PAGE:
Ethanol’s influence extends far beyond politicians whose districts contain more acres of corn than people. Three major lobbying coalitions employing several prominent former politicians exist to defend ethanol interests in Washington. Throw in the more than $1.1 billion that agriculture corporations like Archer Daniels Midland and Monsanto have spent on lobbying activities over the course of the last decade, and it’s easy to see why there are so many sympathetic ears on Capitol Hill.
“The EPA’s got to get over their absolute rejection of ethanol. They’ve just got to get over it,” Senator Tom Harkin told The New York Times. “And we’re going to force them to get over it.”
The Pickens Plan Shows Renewed Signs of Life
One year ago, energy industry legend T. Boone Pickens launched an ambitious $60 million campaign to reinvent America’s energy infrastructure. Central to the Pickens Plan were compressed natural gas (CNG) vehicles, which Pickens believes are capable of drastically reducing carbon emissions, transportation costs and America’s dependence on foreign oil.
In theory, Pickens may very well be correct on all three counts. But questions over the cost and wisdom of rebuilding the US’s entire fuel infrastructure to replace one non-renewable energy source with another—and controversies surrounding Pickens’s extensive investment in the technologies he was promoting—led to costly early defeats.
Most notably, California voters roundly rejected Proposition 10 in November. The legislation would have provided $5 billion dollars in state funds for alternative energy technologies. More than half of this money would have gone towards helping California citizens and businesses purchase alternative fuel vehicles. With the language of the legislation clearly favoring CNG vehicles—and no guarantee that these CNG vehicle owners would have sufficient access to the fuel—Californians sent Pickens a firm rebuke.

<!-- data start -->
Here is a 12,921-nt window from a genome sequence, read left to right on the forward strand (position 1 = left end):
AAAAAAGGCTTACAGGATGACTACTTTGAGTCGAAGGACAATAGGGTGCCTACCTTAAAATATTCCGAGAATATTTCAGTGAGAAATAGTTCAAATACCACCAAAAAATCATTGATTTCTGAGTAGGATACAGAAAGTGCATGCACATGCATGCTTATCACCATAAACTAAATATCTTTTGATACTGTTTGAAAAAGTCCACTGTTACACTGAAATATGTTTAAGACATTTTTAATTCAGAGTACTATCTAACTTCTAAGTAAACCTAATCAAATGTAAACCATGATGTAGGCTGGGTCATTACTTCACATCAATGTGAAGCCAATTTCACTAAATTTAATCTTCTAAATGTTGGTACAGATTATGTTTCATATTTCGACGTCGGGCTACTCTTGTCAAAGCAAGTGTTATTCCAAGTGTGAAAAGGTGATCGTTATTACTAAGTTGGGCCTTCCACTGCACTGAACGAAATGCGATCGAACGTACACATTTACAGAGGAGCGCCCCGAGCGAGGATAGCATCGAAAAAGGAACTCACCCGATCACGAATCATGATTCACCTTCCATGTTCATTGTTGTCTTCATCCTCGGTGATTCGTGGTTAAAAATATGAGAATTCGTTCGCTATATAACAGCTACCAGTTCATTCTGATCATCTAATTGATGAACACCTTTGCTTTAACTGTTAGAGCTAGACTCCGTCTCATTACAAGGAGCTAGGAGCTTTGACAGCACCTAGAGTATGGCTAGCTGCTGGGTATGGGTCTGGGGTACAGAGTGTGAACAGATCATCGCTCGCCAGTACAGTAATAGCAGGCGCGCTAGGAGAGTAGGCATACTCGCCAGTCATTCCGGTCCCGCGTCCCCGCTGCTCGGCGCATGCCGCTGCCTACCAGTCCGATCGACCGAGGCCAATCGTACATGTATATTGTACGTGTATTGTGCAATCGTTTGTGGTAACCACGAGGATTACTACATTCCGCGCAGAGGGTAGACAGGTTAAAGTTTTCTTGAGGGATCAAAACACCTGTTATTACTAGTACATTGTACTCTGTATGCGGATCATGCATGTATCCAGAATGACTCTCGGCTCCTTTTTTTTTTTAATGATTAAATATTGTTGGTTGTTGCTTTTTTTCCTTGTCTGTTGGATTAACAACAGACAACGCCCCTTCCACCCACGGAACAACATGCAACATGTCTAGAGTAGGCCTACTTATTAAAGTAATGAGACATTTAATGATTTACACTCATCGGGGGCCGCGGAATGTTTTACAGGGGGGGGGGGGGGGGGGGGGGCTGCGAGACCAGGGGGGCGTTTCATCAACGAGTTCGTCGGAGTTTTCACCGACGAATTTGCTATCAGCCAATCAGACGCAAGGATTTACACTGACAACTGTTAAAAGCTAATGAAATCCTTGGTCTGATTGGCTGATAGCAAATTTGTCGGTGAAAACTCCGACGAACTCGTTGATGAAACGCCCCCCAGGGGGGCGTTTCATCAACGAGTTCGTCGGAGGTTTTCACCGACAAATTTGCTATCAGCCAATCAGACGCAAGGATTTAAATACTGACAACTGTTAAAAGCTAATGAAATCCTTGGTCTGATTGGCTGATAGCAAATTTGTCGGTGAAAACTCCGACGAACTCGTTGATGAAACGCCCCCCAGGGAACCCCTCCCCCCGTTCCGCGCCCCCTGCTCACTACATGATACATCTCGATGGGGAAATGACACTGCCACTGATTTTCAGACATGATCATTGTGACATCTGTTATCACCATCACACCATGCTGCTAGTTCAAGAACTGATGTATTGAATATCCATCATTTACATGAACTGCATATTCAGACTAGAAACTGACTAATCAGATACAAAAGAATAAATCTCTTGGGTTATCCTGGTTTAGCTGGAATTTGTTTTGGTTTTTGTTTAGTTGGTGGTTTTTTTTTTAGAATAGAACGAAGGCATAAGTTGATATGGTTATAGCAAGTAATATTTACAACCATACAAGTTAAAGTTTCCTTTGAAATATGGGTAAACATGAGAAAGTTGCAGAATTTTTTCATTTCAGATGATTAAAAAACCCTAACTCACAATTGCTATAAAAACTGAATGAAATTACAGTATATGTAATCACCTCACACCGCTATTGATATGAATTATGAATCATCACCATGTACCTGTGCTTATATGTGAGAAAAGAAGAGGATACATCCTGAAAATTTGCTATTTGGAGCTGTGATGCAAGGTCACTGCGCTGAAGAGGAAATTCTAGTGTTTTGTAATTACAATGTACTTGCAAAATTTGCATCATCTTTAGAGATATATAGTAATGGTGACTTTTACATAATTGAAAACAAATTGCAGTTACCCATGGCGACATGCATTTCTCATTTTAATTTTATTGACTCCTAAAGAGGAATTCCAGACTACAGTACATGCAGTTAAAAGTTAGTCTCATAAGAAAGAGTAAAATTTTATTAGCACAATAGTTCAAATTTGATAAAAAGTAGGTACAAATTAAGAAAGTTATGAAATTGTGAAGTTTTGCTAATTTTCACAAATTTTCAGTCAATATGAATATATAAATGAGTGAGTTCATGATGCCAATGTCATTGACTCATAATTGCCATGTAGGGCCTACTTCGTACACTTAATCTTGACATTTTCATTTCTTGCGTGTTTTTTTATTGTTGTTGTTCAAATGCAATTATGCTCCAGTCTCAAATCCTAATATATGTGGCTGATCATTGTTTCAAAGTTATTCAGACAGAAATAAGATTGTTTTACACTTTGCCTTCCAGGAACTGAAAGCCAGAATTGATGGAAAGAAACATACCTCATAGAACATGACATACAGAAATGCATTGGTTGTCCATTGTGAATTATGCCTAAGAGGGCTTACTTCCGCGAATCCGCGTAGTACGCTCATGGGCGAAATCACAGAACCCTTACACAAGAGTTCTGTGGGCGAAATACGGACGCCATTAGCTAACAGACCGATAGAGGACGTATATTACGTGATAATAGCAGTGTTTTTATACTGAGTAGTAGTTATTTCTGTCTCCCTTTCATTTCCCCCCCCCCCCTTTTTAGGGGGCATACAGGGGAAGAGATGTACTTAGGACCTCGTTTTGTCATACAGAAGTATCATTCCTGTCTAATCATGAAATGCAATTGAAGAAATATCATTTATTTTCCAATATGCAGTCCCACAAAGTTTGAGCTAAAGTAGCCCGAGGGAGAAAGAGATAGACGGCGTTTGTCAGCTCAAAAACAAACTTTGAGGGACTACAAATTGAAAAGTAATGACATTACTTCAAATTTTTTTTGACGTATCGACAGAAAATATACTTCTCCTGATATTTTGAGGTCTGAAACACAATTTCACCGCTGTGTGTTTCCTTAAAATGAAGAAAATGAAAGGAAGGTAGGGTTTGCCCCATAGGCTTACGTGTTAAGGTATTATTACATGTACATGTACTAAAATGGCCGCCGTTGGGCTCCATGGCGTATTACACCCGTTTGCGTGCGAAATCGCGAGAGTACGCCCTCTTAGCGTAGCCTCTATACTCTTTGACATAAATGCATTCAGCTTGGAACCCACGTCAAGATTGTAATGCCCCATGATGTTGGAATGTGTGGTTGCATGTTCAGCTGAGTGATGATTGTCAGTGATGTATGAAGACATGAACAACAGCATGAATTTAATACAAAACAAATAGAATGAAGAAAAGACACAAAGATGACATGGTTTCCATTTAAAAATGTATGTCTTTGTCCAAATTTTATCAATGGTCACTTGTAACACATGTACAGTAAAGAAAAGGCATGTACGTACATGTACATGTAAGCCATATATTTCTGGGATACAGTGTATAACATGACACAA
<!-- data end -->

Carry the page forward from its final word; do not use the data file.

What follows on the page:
But despite this and a litany of other setbacks including the collapse of the capital markets and billions of dollars in loses for Pickens and his investment firm, the 80-year-old billionaire remains optimistic about his plan—and some members of congress seem to agree.
First introduced in the House of Representatives in April, the NAT GAS Act may find its way into the final version of the Senate climate bill, which would greatly increase its chances of becoming law. Backed by Senate Majority Leader Harry Reid and key Senate Republican Orrin Hatch, the legislation would create a long list of tax credits for natural gas vehicle purchases and conversions. Among the highlights:
- All dedicated natural gas vehicles would receive at least an 80 percent reimbursement of their incremental cost over conventional gasoline equivalents. This is crucial to Pickens’ vision of a trucking industry—and just about every other business with a fleet of vehicles—powered by compressed natural gas.
- Bi-fuel and converted CNG vehicles would be eligible for tax credits for the first time.
- Refueling stations would receive a $100,000 annual property tax credit for ten years, essentially creating a $1 million dollar incentive toward the construction of each natural gas station.
AT&T appears confident in the bill’s chances. The company recently pledged to spend $350 million on 8,000 CNG vehicles and build 40 refueling stations. How much of that money comes from corporate coffers and how much of it comes from Washington remains to be seen.